Weather Forecast


Prescott Referendum Buzz: Why not just address space at Malone?

By Roger Hulne

Prescott School Superintendent

PRESCOTT--“If the biggest space issues are at Malone, why not just address those?”

I hear this question a lot. Ten years ago, there were 450 students at Malone, now there are nearly 600. Enrollment growth at the middle school and high school has been less drastic, but is still steadily growing and nearing capacity at both buildings.

Historically, there have been about 75 students per grade. Now some grades at Malone have over 100 students. These students are likely to continue in Prescott and be joined by students from St. Joe's in middle school, adding about 12-15 new students per grade. The middle school is expected to be over capacity in two years, based on the sizes of those upcoming classes.

But it’s not just about enrollment increases. The use of existing education space has changed drastically over the last couple of decades.

--Special Education programming requirements demand much more dedicated space compared to 20 years ago.

--Not too long ago, there were no computers in schools. Now we have classes over the Internet, Interactive Television, a TV recording class and computer labs.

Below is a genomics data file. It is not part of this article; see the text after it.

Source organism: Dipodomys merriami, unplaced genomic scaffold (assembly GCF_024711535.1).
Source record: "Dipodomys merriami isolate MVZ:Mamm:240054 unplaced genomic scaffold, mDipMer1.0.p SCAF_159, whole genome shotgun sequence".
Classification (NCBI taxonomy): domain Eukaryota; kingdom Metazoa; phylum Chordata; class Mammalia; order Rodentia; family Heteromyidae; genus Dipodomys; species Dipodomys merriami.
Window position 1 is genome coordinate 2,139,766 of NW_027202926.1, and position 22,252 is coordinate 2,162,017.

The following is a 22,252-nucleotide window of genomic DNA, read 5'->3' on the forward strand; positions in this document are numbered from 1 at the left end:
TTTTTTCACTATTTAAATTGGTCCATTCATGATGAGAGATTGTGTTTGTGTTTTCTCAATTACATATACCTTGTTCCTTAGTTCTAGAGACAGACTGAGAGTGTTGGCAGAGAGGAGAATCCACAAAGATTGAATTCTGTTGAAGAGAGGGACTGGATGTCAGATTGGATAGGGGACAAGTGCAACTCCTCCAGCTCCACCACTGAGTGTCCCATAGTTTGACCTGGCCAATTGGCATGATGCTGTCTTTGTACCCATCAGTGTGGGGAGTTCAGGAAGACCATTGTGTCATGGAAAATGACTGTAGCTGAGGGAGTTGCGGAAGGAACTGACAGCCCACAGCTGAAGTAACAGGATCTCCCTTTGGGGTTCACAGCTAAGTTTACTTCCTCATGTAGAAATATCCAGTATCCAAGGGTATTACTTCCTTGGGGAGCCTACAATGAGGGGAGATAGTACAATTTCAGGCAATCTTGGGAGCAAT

--The high school band and choir once shared a room, but with about 120 band members, the choir needed separate space. The high school stage area was converted to a choir room. 

--Our students are expected to do more in science, yet we have only one science lab in the high school. By comparison, the middle school has three science labs as a result of the 2004 remodel.

--Prescott Community Recreation (PCR) and Community Education have grown tremendously, requiring more use of our gyms, schools and outdoor spaces. Those programs are important and serve a wide range of our community.

Schools are being asked to do more and more to prepare students for a changing world.

Building a new high school relieves space issues at Malone and so much more. It upgrades space for our middle school and high school students, provides adequate facilities for community education and recreation programs, and requires very minimal effort to realign classes in existing space the community has already invested in. It is truly a long-term solution with a big impact for the investment.

”What happens if the referendum fails?”

This is another common question and one the district is seriously weighing. The space constraints are not going away--they are only increasing. Some options may include:

--Larger class sizes/more students in each classroom;

--Renting additional portable classrooms to accommodate students;

--Continue renting off-site space for special programming;

--Adjusting the school calendar for options such as year-round school.

Growing student enrollment indicates a strong and vital community. Responding to growth will cost money--whether it is in the form of a building loan for a long-term solution or in the form of operating costs, including rent, for a short-term reaction. A school referendum is one of the rare opportunities taxpayers have to choose how their tax dollars are invested.

For more information on referendum planning--including facilities assessments, cost, tax impact and more--visit the district website at